# v kt = N A ρ Au exp (

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1 Determination of the number of vacancies per cubic meter in gold at 900 C (1173 K) requires the utilization of Equations 4.1 and 4.2 as follows: N v N exp Q v N A ρ Au kt A Au exp Q v kt ( atoms /mol)(18.63 g /cm 3 ) g /mol exp 0.98 ev /atom ( ev/atom K) (1173 K) 3.52 x cm x m -3

2 4-13 Equation 4.6 as 4.7 In order to compute composition, in atom percent, of a 92.5 wt% Ag-7.5 wt% Cu alloy, we employ C ' Ag C Ag A Cu C Ag A Cu + C Cu A Ag (92.5)(63.55 g /mol) (92.5)(63.55 g /mol) + (7.5)(107.87g /mol) 87.9 at% C ' Cu C Cu A Ag C Ag A Cu + C Cu A Ag (7.5)( g /mol) (92.5)(63.55 g /mol) + (7.5)(107.87g /mol) 12.1 at%

3 The concentration of an element in an alloy, in atom percent, may be computed using Equation 4.5. However, it first becomes necessary to compute the number of moles of both Cu and Zn, using Equation 4.4. Thus, the number of moles of Cu is just n mcu m ' Cu A Cu 33 g g /mol mol Likewise, for Zn n mzn 47 g g /mol mol Now, use of Equation 4.5 yields C ' Cu n mcu n mcu + n mzn mol mol mol 41.9 at% Also, C ' Zn mol mol mol 58.1 at%

4 This problem calls for a determination of the number of atoms per cubic meter for lead. In order to solve this problem, one must employ Equation 4.2, N N A ρ Pb A Pb The density of Pb (from the table inside of the front cover) is g/cm 3, while its atomic weight is g/mol. Thus, N (6.023 x 1023 atoms /mol)(11.35 g /cm 3 ) g /mol 3.30 x atoms/cm x atoms/m 3

5 We are asked in this problem to determine the approximate density of a Ti-6Al-4V titanium alloy that has a composition of 90 wt% Ti, 6 wt% Al, and 4 wt% V. In order to solve this problem, Equation 4.10a is modified to take the following form: ρ ave 100 C Ti ρ Ti + C Al ρ Al + C V ρ V And, using the density values for Ti, Al, and V i.e., 4.51 g/cm 3, 2.71 g/cm 3, and 6.10 g/cm 3 (as taken from inside the front cover of the text), the density is computed as follows: ρ ave wt% 4.51 g /cm wt% 2.71 g /cm wt% 6.10 g /cm g/cm 3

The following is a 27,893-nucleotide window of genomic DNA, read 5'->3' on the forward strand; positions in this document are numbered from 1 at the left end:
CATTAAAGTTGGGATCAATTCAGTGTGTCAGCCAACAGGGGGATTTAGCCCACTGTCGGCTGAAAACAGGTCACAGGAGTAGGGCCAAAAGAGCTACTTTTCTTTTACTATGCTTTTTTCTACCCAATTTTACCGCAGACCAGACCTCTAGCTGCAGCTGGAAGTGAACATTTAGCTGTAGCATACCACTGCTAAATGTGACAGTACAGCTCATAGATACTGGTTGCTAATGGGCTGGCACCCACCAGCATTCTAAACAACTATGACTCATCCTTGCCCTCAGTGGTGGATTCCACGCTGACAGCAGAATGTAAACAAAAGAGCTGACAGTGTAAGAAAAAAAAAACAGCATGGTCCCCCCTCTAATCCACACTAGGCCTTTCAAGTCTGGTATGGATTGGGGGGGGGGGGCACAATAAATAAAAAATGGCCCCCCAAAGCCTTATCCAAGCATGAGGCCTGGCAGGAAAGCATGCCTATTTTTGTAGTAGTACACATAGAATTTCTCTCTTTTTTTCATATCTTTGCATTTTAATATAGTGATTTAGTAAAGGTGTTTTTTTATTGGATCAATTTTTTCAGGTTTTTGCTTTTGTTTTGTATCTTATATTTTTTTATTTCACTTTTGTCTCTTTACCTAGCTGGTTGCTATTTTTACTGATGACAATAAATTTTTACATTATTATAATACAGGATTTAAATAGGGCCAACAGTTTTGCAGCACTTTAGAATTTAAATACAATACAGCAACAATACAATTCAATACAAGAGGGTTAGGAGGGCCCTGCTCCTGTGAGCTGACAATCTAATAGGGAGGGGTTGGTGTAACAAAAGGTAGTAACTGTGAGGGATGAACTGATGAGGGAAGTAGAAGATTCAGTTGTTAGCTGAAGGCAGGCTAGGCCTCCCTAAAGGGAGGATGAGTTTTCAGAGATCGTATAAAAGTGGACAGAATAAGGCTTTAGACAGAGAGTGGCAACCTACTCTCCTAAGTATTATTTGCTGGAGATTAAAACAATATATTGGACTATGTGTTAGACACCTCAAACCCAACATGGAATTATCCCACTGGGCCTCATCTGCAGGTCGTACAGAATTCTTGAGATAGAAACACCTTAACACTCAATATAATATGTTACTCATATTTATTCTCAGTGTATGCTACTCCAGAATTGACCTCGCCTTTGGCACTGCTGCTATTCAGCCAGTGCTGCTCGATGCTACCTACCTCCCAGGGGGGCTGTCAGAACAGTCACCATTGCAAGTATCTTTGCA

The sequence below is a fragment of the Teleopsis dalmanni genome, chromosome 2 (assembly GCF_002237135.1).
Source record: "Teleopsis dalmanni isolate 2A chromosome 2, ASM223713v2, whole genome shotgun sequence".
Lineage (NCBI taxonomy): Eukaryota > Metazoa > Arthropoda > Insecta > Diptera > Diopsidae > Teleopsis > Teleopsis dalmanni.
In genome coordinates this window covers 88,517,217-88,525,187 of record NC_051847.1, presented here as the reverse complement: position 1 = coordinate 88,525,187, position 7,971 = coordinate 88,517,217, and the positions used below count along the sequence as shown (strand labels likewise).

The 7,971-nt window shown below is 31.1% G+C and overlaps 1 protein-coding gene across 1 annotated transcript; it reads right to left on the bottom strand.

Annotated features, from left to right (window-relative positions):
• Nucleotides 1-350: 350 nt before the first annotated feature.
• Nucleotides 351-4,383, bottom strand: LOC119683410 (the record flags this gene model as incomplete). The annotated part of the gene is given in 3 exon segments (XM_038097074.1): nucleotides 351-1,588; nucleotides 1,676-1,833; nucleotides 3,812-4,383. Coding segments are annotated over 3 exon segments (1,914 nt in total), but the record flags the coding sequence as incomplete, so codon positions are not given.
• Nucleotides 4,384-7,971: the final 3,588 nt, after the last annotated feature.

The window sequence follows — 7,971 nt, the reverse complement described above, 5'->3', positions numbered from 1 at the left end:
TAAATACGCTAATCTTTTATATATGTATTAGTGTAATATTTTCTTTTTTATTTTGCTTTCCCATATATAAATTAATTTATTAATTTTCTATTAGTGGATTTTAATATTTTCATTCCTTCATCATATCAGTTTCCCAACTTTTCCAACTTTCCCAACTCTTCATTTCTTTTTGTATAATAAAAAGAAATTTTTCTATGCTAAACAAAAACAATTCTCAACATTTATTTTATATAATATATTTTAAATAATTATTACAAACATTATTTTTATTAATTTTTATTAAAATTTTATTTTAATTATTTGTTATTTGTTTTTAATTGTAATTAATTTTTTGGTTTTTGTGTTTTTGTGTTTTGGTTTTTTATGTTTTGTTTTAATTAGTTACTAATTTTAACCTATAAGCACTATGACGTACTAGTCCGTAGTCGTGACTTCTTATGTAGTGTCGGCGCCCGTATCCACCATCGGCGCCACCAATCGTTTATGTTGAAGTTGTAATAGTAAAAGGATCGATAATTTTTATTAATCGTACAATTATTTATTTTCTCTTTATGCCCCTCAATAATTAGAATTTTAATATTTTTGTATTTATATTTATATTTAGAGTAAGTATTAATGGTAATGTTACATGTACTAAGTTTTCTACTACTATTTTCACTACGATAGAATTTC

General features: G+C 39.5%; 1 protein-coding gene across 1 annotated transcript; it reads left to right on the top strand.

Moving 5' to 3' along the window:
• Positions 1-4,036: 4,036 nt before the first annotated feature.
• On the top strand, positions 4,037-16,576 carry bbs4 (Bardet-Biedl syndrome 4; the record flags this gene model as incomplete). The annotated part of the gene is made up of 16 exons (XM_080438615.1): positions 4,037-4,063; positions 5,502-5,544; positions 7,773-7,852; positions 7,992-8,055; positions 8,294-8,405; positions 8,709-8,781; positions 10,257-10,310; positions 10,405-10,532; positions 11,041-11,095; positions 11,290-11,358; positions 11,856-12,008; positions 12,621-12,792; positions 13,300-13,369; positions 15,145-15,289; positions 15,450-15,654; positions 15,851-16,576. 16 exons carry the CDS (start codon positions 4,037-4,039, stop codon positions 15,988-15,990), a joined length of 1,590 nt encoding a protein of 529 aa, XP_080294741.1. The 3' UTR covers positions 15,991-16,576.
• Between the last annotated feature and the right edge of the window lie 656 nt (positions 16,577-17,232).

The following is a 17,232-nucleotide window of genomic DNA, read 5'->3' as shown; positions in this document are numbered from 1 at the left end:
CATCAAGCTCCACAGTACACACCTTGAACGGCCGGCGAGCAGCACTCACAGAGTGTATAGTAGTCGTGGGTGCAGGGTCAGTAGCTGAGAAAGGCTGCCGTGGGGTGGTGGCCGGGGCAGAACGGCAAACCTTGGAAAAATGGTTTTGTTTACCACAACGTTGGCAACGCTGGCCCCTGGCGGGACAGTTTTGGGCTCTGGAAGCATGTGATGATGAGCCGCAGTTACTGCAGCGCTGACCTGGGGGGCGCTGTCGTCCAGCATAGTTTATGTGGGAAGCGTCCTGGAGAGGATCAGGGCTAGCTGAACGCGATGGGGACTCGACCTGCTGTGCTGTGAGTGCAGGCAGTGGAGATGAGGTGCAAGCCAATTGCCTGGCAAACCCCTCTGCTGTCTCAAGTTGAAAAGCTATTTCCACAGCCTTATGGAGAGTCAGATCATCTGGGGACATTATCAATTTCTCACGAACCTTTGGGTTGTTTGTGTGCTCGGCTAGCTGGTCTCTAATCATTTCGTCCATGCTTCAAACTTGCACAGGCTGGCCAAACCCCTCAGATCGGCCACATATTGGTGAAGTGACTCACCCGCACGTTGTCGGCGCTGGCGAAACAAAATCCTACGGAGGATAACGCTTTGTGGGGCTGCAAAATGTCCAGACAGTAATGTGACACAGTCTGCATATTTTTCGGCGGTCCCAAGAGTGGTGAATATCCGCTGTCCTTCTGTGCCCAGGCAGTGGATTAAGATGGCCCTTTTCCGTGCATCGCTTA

6 This problem asks us to determine the number of molybdenum atoms per cubic centimeter for a 16.4 wt% Mo-83.6 wt% W solid solution. To solve this problem, employment of Equation 4.18 is necessary, using the following values: C 1 C Mo 16.4 wt% ρ 1 ρ Mo g/cm 3 ρ 2 ρ W 19.3 g/cm 3 A 1 A Mo g/mol Thus N Mo C Mo A Mo ρ Mo N A C Mo + A Mo ρ W (100 C Mo ) ( atoms /mol) (16.4 wt%) (16.4 wt%)(95.94 g /mol) g /mol g /cm 3 + ( wt%) 19.3 g /cm x atoms/cm 3

7 4-36 Dislocations Linear Defects 4.26 The Burgers vector and dislocation line are perpendicular for edge dislocations, parallel for screw dislocations, and neither perpendicular nor parallel for mixed dislocations.

8 4-37 Interfacial Defects 4.27 The surface energy for a crystallographic plane will depend on its packing density [i.e., the planar density (Section 3.11)] that is, the higher the packing density, the greater the number of nearest-neighbor atoms, and the more atomic bonds in that plane that are satisfied, and, consequently, the lower the surface energy. From 1 the solution to Problem 3.53, planar densities for FCC (100) and (111) planes are 4R 2 and 1 2R 2 that is and R2 R 2 the lower surface energy. 3, respectively (where R is the atomic radius). Thus, since the planar density for (111) is greater, it will have

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